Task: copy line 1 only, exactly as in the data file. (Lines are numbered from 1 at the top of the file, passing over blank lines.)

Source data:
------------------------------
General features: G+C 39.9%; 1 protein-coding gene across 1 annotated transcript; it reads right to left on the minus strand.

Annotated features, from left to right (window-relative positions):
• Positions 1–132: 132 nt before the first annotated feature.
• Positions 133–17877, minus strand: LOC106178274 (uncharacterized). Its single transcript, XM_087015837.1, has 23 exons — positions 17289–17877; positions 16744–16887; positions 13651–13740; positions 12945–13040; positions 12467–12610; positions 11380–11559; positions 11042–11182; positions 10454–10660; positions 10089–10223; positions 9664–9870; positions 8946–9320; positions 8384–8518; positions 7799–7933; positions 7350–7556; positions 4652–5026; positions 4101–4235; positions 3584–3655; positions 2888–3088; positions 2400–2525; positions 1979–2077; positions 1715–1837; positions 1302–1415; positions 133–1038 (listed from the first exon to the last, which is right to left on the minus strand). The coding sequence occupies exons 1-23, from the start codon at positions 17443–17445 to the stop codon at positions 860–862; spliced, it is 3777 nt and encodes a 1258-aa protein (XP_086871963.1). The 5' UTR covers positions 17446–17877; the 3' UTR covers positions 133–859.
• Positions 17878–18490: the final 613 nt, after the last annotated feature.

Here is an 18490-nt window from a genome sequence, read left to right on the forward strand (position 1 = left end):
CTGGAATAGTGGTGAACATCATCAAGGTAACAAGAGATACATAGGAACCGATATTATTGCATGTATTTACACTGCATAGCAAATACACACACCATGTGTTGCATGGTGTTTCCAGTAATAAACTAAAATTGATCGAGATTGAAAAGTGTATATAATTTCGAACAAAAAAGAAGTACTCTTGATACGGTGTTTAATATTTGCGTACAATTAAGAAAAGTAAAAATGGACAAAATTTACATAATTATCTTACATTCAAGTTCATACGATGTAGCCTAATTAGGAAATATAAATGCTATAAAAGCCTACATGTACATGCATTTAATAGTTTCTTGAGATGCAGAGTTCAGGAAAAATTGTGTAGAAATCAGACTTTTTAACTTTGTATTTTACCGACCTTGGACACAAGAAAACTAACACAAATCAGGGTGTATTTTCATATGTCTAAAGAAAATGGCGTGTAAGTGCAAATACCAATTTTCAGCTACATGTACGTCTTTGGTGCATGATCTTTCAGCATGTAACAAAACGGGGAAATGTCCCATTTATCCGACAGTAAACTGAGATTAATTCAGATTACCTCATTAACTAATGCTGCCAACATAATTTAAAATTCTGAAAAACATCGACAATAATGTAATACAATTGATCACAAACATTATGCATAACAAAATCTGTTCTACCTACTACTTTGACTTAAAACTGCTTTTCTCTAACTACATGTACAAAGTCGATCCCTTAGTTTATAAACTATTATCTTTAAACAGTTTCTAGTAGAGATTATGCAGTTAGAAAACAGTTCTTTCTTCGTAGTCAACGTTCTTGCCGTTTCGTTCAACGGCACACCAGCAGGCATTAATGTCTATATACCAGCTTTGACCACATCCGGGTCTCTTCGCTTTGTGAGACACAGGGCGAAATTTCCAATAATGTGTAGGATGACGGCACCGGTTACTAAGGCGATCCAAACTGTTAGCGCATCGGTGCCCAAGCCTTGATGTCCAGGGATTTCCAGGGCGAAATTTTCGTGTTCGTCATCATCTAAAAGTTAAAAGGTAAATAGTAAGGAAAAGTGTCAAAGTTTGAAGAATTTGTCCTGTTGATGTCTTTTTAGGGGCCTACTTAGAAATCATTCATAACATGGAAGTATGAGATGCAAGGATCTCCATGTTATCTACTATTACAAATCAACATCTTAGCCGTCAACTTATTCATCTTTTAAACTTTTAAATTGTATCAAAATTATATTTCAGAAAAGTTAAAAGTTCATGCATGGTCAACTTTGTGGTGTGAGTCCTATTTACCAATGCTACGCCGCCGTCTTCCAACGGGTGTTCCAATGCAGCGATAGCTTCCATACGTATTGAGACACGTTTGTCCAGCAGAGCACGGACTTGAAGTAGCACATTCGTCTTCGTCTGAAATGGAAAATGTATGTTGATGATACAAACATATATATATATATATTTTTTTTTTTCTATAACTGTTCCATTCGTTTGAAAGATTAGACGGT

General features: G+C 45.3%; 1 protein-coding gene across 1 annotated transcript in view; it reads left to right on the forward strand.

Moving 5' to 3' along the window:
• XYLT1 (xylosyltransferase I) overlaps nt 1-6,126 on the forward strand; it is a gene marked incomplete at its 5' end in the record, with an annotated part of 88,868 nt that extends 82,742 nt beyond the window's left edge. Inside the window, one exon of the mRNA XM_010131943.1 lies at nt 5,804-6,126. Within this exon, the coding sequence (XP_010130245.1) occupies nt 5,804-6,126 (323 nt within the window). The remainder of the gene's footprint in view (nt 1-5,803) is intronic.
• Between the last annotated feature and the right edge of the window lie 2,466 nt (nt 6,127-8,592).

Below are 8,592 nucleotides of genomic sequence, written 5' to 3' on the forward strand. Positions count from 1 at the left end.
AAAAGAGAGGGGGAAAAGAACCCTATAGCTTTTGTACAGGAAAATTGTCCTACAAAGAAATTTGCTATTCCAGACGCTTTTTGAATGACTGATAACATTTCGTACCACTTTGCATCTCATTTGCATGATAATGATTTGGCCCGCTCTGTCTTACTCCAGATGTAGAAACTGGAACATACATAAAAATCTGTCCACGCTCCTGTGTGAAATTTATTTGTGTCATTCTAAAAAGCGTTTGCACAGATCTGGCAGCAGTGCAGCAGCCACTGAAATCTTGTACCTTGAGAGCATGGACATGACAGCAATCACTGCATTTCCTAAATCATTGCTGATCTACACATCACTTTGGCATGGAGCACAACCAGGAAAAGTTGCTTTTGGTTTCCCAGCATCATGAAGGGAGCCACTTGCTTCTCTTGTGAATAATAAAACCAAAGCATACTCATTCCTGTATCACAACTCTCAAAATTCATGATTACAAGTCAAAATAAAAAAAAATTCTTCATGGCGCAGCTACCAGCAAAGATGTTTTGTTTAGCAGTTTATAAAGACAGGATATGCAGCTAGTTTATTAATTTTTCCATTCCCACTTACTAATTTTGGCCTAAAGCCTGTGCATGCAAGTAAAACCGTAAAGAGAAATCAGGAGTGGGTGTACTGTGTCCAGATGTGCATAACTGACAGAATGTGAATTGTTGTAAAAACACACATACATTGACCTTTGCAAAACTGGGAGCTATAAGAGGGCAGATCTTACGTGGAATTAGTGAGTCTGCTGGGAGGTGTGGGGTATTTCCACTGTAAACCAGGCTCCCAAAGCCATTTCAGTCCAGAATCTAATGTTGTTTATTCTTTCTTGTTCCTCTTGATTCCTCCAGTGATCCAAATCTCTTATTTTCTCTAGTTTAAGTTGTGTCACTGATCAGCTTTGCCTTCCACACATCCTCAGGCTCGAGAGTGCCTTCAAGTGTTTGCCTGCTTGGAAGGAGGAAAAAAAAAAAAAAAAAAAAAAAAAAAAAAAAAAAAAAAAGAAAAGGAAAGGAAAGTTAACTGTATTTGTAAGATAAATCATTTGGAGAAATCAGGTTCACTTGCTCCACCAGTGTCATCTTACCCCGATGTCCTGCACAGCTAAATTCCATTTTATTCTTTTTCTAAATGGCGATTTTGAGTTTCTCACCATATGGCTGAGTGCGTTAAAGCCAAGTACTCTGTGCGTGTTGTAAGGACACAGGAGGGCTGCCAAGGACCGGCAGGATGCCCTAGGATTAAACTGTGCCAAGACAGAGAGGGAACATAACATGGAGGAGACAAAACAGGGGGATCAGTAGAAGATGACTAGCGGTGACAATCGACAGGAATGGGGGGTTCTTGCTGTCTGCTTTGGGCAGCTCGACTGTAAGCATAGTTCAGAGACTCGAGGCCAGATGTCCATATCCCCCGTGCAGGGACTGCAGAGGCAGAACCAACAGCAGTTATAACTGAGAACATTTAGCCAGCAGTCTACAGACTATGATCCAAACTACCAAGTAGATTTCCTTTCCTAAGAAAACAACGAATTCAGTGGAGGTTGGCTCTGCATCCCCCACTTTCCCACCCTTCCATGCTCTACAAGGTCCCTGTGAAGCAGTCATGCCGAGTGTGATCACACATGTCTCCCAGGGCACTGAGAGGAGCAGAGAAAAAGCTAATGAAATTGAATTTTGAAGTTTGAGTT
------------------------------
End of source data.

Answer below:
General features: G+C 39.9%; 1 protein-coding gene across 1 annotated transcript; it reads right to left on the minus strand.